J@pan Inc Magazine Presents:
* * * * * * * * F R U G A L W A T C H * * * * * * * *
A weekly roundup of how to be frugal in the world's most
expensive country to live (unless you read this!), written
and compiled by Wendy J. Imura.
Regular edition, December 13, 2004 Issue No. 37
- What's new
- Weekly Bargain Roundup
- Frugal tips
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+++ WHAT'S NEW
Dear Frugal Readers,
Happy Monday, and my apologies for delaying issue #37 of
Frugal Watch by a day. It's a busy, busy time of year, and
the number of bonenkais ("Forget the Year" parties) I
attend seems to grow exponentially the longer I am in Japan.
It's also a hard time of year on the monthly budget too: the
number of parties alone requires an extra 10,000-20,000 yen (at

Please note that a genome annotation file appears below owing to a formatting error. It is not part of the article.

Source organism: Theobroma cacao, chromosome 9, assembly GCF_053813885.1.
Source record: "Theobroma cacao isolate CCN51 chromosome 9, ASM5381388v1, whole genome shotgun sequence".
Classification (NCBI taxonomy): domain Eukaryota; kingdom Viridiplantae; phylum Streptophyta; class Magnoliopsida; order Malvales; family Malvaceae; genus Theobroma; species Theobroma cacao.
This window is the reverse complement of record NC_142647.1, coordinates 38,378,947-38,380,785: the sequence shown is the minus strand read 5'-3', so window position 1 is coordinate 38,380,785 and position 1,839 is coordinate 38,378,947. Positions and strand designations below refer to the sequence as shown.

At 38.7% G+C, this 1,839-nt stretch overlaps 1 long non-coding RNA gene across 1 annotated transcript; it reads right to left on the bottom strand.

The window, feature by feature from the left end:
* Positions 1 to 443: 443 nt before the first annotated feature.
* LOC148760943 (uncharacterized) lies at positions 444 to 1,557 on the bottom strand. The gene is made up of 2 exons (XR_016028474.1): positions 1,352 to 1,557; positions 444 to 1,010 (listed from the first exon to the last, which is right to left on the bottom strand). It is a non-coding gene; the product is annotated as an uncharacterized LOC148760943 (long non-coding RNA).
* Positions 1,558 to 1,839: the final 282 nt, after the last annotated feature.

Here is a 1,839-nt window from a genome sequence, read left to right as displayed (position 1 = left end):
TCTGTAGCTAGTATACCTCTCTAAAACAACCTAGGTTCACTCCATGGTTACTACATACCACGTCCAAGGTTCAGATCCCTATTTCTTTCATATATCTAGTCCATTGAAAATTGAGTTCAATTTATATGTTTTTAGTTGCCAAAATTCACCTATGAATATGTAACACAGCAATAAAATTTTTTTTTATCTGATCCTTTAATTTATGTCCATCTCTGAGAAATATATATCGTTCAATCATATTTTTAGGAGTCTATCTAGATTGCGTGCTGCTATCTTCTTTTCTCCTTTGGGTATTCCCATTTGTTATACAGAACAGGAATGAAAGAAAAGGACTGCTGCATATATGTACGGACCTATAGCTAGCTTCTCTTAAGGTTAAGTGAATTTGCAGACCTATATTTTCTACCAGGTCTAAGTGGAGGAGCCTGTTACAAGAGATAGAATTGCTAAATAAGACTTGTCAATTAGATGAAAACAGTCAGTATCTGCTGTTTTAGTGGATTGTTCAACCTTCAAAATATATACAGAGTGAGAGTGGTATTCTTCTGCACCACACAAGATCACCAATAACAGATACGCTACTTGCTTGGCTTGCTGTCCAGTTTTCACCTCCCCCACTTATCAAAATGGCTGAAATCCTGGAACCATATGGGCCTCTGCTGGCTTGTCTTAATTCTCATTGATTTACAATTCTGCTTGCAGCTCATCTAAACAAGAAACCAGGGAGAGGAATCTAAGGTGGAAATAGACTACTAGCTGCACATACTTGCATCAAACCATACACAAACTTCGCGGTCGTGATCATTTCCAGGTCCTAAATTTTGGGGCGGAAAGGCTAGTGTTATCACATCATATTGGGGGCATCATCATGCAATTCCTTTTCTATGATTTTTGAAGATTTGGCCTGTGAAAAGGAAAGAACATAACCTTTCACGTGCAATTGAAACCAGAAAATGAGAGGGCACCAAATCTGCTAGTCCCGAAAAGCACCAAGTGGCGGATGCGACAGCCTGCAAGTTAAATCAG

least) during December. Add to that Christmas cards, New Year's
cards, Christmas presents, oseibo (presents given to business
partners or other important relations at the end of the year),
plus shipping for presents or tickets for your own year-end
travel, and the end of the year can present some major damage
to your bank account. So, I thought I'd share with you a few tips
that have helped me through this year, and others, in terms of
First, the 100-yen shop can be a remarkable source of
Christmas/New Year's items. A trip to our local Daiso (the
king of 100-yen shops) yielded some great finds: classy-looking
'pop up' Christmas cards with envelopes (usually 300 or 400 yen
in stationery stores), nice-looking New Year's decorations
(the straw kind) for your door or home, which also make excellent
gifts for overseas relatives, wrapping bags/tubes/filling (both
seasonal and generic), and New Year's mochi, of course. Daiso
also had stamps, ink pads, pens, decorative stickers, and postcards
for people who like to make their own New Year's cards.
Finally, the 100-shop also supplied the magnetic hook I use to
attach the wreath to our 'mansion' door, the tape I used to fasten
my boxes, and the envelopes for my Christmas letter. With a little
imagination, you can create some amazing "value added" items out of